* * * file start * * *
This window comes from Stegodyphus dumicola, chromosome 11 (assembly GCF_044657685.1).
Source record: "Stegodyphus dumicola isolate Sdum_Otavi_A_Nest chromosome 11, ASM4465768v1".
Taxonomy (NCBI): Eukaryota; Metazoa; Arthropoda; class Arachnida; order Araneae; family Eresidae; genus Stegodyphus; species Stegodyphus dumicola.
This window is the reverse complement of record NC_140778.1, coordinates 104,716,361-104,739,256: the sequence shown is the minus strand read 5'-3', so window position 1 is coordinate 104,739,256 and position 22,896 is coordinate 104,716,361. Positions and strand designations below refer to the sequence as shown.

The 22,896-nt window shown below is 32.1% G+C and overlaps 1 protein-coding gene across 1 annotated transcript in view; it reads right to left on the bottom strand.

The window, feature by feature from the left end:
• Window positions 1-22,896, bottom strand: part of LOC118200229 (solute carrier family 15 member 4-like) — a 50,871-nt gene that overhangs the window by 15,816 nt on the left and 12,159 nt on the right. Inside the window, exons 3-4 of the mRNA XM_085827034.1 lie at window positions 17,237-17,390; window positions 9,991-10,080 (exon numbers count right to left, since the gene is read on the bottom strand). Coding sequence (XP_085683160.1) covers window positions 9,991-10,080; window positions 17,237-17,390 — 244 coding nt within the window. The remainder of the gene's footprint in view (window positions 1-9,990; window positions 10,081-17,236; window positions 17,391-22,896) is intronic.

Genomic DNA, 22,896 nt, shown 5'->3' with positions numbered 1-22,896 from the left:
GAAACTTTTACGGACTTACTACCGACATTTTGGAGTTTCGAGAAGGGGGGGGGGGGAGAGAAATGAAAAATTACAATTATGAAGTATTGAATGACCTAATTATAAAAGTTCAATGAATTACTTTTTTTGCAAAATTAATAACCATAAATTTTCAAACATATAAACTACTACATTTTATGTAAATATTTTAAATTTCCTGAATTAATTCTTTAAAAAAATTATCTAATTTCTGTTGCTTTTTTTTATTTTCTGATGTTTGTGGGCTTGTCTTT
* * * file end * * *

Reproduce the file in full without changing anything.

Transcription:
This window comes from Stegodyphus dumicola, chromosome 11 (assembly GCF_044657685.1).
Source record: "Stegodyphus dumicola isolate Sdum_Otavi_A_Nest chromosome 11, ASM4465768v1".
Taxonomy (NCBI): Eukaryota; Metazoa; Arthropoda; class Arachnida; order Araneae; family Eresidae; genus Stegodyphus; species Stegodyphus dumicola.
This window is the reverse complement of record NC_140778.1, coordinates 104,716,361-104,739,256: the sequence shown is the minus strand read 5'-3', so window position 1 is coordinate 104,739,256 and position 22,896 is coordinate 104,716,361. Positions and strand designations below refer to the sequence as shown.

The 22,896-nt window shown below is 32.1% G+C and overlaps 1 protein-coding gene across 1 annotated transcript in view; it reads right to left on the bottom strand.

The window, feature by feature from the left end:
• Window positions 1-22,896, bottom strand: part of LOC118200229 (solute carrier family 15 member 4-like) — a 50,871-nt gene that overhangs the window by 15,816 nt on the left and 12,159 nt on the right. Inside the window, exons 3-4 of the mRNA XM_085827034.1 lie at window positions 17,237-17,390; window positions 9,991-10,080 (exon numbers count right to left, since the gene is read on the bottom strand). Coding sequence (XP_085683160.1) covers window positions 9,991-10,080; window positions 17,237-17,390 — 244 coding nt within the window. The remainder of the gene's footprint in view (window positions 1-9,990; window positions 10,081-17,236; window positions 17,391-22,896) is intronic.

Genomic DNA, 22,896 nt, shown 5'->3' with positions numbered 1-22,896 from the left:
GAAACTTTTACGGACTTACTACCGACATTTTGGAGTTTCGAGAAGGGGGGGGGGGGAGAGAAATGAAAAATTACAATTATGAAGTATTGAATGACCTAATTATAAAAGTTCAATGAATTACTTTTTTTGCAAAATTAATAACCATAAATTTTCAAACATATAAACTACTACATTTTATGTAAATATTTTAAATTTCCTGAATTAATTCTTTAAAAAAATTATCTAATTTCTGTTGCTTTTTTTTATTTTCTGATGTTTGTGGGCTTGTCTTT